Analyst: Sprint might pass on FCC's spectrum auctions

Now that the FCC has set a band plan for the auction of AWS-3 spectrum this fall, a complex bit of game theory is underway to see which spectrum blocks Verizon Wireless (NYSE:VZ), AT&T Mobility (NYSE:T), Sprint (NYSE:S) and T-Mobile US (NYSE:TMUS) will bid for. Dish Network (NASDAQ: DISH) could also be in the hunt for AWS-3 spectrum, which includes the 1695-1710 MHz, 1755-1780 MHz, and 2155-2180 MHz bands. In the end though, Sprint may not partake in the AWS-3 auction or even the 2015 incentive auctions of 600 MHz broadcast TV spectrum, according to BTIG analyst Walter Piecyk.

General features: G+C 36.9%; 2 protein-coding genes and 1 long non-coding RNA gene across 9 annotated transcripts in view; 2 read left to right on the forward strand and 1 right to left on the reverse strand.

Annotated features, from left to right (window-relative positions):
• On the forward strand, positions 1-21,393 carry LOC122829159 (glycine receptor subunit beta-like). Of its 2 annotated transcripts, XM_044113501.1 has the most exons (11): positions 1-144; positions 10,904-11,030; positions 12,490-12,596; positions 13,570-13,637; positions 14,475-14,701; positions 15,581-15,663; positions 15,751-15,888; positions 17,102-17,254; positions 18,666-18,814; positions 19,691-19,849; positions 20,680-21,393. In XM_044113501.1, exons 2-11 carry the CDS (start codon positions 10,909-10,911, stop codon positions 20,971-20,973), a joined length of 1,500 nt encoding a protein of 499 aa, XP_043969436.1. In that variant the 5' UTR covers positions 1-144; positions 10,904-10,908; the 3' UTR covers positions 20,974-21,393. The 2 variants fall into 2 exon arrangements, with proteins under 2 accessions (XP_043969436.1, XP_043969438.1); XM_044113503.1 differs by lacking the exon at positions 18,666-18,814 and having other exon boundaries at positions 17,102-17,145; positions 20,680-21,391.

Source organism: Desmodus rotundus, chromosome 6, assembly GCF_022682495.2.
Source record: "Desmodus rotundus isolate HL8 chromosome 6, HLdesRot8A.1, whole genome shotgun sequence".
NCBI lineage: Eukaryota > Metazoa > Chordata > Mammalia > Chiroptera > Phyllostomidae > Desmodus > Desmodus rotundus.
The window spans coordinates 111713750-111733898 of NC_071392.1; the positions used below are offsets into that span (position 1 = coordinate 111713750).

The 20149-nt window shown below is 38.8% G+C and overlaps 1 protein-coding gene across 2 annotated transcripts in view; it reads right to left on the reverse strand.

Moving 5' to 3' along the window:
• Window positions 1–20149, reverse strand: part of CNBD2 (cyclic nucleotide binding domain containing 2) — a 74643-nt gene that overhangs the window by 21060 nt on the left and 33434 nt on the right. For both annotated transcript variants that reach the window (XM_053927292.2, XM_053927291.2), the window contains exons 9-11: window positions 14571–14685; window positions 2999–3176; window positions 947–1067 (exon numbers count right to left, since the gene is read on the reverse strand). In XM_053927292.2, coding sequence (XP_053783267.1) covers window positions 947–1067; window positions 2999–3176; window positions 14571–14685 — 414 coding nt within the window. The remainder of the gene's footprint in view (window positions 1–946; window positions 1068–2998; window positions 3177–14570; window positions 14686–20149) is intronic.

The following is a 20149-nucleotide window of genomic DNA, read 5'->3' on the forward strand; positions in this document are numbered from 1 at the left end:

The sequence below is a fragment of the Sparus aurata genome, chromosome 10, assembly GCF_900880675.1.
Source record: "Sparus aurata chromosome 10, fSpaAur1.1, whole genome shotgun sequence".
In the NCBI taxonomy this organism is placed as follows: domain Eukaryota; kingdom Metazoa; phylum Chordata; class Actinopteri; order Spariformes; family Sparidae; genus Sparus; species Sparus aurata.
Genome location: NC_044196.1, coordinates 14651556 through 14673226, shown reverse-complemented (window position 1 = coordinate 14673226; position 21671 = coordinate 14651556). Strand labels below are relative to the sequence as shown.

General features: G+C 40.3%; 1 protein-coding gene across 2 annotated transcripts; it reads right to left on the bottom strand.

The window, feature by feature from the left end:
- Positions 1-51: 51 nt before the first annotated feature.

In a lengthy blog post, Piecyk noted that high bids and lots of revenue raised from Verizon and AT&T in the AWS-3 auction could give the FCC more flexibility to restrict bidding by Verizon and AT&T in the incentive auctions. T-Mobile will likely compete in the AWS-3 auction--but Sprint probably won't, Piecyk wrote. That could leave Dish and its Chairman Charlie Ergen "as the FCC's biggest ally in driving prices up for this auction."

However, Piecyk thinks that Sprint and its chairman, Masayoshi Son, have sent a message via Sprint's partnerships with rural carriers "that it would be looking to other companies to build its rural coverage" and so might not need as much low-band spectrum. "We are not certain that this message was heard clearly enough in D.C. but if the company elects to focus on metro coverage in order to improve its return on capital and take advantage of its depth of 2.5 GHz spectrum, there might be little need for them to bid in the incentive auction," Piecyk wrote. Blog post (reg. req.)